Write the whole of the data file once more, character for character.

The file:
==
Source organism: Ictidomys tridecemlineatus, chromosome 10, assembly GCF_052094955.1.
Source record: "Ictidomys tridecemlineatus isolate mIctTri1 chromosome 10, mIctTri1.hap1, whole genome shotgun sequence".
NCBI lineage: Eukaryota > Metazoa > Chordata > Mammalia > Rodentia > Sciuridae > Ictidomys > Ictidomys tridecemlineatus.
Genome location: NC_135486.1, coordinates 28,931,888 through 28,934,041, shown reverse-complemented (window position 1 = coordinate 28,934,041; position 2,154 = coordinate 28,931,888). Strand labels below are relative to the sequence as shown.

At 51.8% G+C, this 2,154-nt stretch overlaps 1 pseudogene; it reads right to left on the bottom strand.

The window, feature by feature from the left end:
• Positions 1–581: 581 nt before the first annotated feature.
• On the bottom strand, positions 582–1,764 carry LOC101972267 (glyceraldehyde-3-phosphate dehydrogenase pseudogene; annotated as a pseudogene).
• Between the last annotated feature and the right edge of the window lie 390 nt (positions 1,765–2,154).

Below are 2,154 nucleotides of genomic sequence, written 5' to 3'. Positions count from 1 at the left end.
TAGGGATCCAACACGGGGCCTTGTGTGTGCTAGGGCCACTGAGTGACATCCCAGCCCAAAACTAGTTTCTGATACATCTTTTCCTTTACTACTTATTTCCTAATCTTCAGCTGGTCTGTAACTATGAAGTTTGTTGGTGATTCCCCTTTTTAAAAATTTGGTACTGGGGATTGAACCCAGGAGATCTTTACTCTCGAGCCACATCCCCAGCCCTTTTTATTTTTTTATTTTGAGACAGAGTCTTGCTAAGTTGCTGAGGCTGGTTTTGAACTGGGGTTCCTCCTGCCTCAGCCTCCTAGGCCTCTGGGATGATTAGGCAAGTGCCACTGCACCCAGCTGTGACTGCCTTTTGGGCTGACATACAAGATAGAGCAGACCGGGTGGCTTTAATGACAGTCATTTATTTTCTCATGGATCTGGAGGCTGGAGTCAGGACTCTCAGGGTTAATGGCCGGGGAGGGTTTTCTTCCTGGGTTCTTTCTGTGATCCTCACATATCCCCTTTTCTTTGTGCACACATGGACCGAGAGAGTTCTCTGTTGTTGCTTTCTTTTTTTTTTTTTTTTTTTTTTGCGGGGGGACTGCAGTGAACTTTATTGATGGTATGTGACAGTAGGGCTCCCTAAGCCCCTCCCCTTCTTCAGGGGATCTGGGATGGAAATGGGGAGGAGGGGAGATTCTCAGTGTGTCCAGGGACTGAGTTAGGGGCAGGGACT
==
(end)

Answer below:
Source organism: Ictidomys tridecemlineatus, chromosome 10, assembly GCF_052094955.1.
Source record: "Ictidomys tridecemlineatus isolate mIctTri1 chromosome 10, mIctTri1.hap1, whole genome shotgun sequence".
NCBI lineage: Eukaryota > Metazoa > Chordata > Mammalia > Rodentia > Sciuridae > Ictidomys > Ictidomys tridecemlineatus.
Genome location: NC_135486.1, coordinates 28,931,888 through 28,934,041, shown reverse-complemented (window position 1 = coordinate 28,934,041; position 2,154 = coordinate 28,931,888). Strand labels below are relative to the sequence as shown.

At 51.8% G+C, this 2,154-nt stretch overlaps 1 pseudogene; it reads right to left on the bottom strand.

The window, feature by feature from the left end:
• Positions 1–581: 581 nt before the first annotated feature.
• On the bottom strand, positions 582–1,764 carry LOC101972267 (glyceraldehyde-3-phosphate dehydrogenase pseudogene; annotated as a pseudogene).
• Between the last annotated feature and the right edge of the window lie 390 nt (positions 1,765–2,154).

Below are 2,154 nucleotides of genomic sequence, written 5' to 3'. Positions count from 1 at the left end.
TAGGGATCCAACACGGGGCCTTGTGTGTGCTAGGGCCACTGAGTGACATCCCAGCCCAAAACTAGTTTCTGATACATCTTTTCCTTTACTACTTATTTCCTAATCTTCAGCTGGTCTGTAACTATGAAGTTTGTTGGTGATTCCCCTTTTTAAAAATTTGGTACTGGGGATTGAACCCAGGAGATCTTTACTCTCGAGCCACATCCCCAGCCCTTTTTATTTTTTTATTTTGAGACAGAGTCTTGCTAAGTTGCTGAGGCTGGTTTTGAACTGGGGTTCCTCCTGCCTCAGCCTCCTAGGCCTCTGGGATGATTAGGCAAGTGCCACTGCACCCAGCTGTGACTGCCTTTTGGGCTGACATACAAGATAGAGCAGACCGGGTGGCTTTAATGACAGTCATTTATTTTCTCATGGATCTGGAGGCTGGAGTCAGGACTCTCAGGGTTAATGGCCGGGGAGGGTTTTCTTCCTGGGTTCTTTCTGTGATCCTCACATATCCCCTTTTCTTTGTGCACACATGGACCGAGAGAGTTCTCTGTTGTTGCTTTCTTTTTTTTTTTTTTTTTTTTTTGCGGGGGGACTGCAGTGAACTTTATTGATGGTATGTGACAGTAGGGCTCCCTAAGCCCCTCCCCTTCTTCAGGGGATCTGGGATGGAAATGGGGAGGAGGGGAGATTCTCAGTGTGTCCAGGGACTGAGTTAGGGGCAGGGACT